It’s definitely possible to live a healthy vegetarian diet, but it’s important to monitor what you eat. Living a healthy lifestyle, whether vegetarian or not requires determination. On average, vegetarians and vegans have lower risks in heart disease, some types of diabetes, high blood pressure, and certain cancers. One reason is because meats are high on saturated fats, which raises the bad cholesterol (LDL) in your body; the higher the cholesterol level, the higher the risk for heart disease. Eggs and red meats are filled with cholesterol, but it’s saturated fat in general that raises your cholesterol levels.
However, eating enough fiber every day can reduce the risk of heart disease and can benefit your body in so many ways. There are two types of fiber that contribute to your body’s health, soluble and insoluble. Fiber helps lower the your risk of colon cancer and also lowers your bad cholesterol (LDL) levels, lowering your risk of heart disease. Because a vegetarian and vegan diet is rich in plant consumption, it is rich in fiber, which are low in calories and help you fill up faster and longer. Furthermore, because your stomach is filled quicker and for a much longer period of time, fiber helps improve weight control and can help you in loosing weight. The daily recommendation for fiber is roughly around 30 grams and can be found easily by eating vegetables (such as carrots, cabbage, and green beans), and fruits (especially with the skins). In addition, you can get it from whole grains, seeds and nuts.
One problem that people find from a vegan diet are the lost of nutrients which your body gets from eating animal products, such as protein, iron, calcium, vitamin B12, A, and D. But if you do some research you will find out how easy it is to find these nutrients in other foods:
Protein: many fake meats, such as soy burgers and tofu, are fortifies with protein, but you can also get it from nuts, peanut butter.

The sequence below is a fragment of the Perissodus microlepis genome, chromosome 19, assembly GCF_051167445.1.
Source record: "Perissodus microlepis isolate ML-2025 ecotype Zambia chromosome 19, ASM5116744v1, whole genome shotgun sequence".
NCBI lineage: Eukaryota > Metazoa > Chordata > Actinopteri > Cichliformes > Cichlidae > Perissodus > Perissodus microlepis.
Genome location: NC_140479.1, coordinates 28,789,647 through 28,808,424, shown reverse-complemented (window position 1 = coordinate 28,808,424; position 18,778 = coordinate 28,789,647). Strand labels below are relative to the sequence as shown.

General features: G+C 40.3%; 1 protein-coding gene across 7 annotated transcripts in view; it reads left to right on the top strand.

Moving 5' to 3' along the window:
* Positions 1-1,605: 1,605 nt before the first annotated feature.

Iron: Broccoli, mushrooms, rice and breads, oatmeal, barley, raisins, tomato juice.
Vitamin B12: Soymilk, soy burgers.
Calcium: Fortified foods and juices (such as tofu and Orange juice), fruits and vegetables (especially tangerines, broccoli, spinach, snap beans).
Vitamin D: Soymilk is a good source of vitamin D, however your body also produces vitamin D when you are exposed to the sun, which shouldn’t be a problem in sunny California (especially Santa Barbara)
Vitamin A: Leafy green vegetables, nuts, fruits and vegetables (such as peaches, carrots, sweet potatoes, pumpkins, spinach, broccoli).
If you really love your In-N-Out burgers and pork chops but want to limit your meat consumption, you may want to start slowly. According to Ramona Shapiro (vegan 11 years) and Ben Sturrock (vegan 1 year), it’s not expensive to live a vegetarian or vegan diet. You can find many recipes online and find many cookbooks, and today, more restaurants serve vegetarian/vegan options than before. Also, you can find support through some organizations on campus, such as VIVO, who are happy to answer any questions regarding your brand-spanking new eating diet. Like Andrew Dunn states, your best advice if you’re going to do it is to “do it with research and do it right.” The last thing you want to do is claim yourself a vegetarian, eat nothing but pasta and chips, and gain a good fifty-pounds.